NOVEL 1:  Wanted & Wired                          
     A rip-roarin' snarky, sexy sci-fi paranormal romance series with the perfect balance of humor, heat, and heart. Now that Texas has seceded and the world is spiraling into chaos, good guys come in unlikely packages and love ignites in the most inconvenient places...

Rogue scientist • technologically enhanced • deliciously attractive
     Heron Farad should be dead. But technology has made him the man he is today. Now he heads a crew of uniquely skilled outsiders who fight to salvage what's left of humanity: art, artifacts, books, ideas—sometimes even people. People like Mari Vallejo.

Gun for hire • Texan rebel • always hits her mark
     Mari has been lusting after her mysterious handler for months. But when a by-the-book hit goes horribly sideways, she and Heron land on the universal most-wanted list. Someone has set them up. Desperate and on the run, they must trust each other to survive, while hiding devastating secrets. As their explosive chemistry heats up, it's the perfect storm.   xxx—xxx (em dash) xxx–xxx (en dash)   über-alpha själsfrände Ragnarök clichés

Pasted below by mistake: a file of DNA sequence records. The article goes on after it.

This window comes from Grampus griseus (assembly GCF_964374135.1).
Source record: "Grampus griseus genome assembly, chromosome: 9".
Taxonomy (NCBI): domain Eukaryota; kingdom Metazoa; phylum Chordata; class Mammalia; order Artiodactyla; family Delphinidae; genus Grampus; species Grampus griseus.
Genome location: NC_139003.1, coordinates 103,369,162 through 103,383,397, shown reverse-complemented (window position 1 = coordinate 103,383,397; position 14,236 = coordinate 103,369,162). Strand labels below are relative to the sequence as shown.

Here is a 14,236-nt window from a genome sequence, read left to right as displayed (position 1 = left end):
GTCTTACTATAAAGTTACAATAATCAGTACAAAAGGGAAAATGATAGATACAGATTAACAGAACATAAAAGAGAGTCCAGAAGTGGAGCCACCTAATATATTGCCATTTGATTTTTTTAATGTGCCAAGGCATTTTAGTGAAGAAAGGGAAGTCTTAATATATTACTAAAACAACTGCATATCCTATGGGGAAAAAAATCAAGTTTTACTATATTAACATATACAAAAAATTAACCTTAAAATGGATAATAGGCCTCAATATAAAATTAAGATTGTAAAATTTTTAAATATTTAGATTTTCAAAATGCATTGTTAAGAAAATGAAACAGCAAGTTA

In the opening scene, Mari, a for-hire mercenary and skilled sniper, is on a mission to destroy a mech-clone. Her partner Heron, a heavily implanted post-human, is in the get-away car providing on-scene data and watching her back. "They were working partners, sharing a contract but not much else. On this particular job, she functioned as shooter to his operations planner, but he had lots of other assets in play: drones, cameras, software bots, you name it."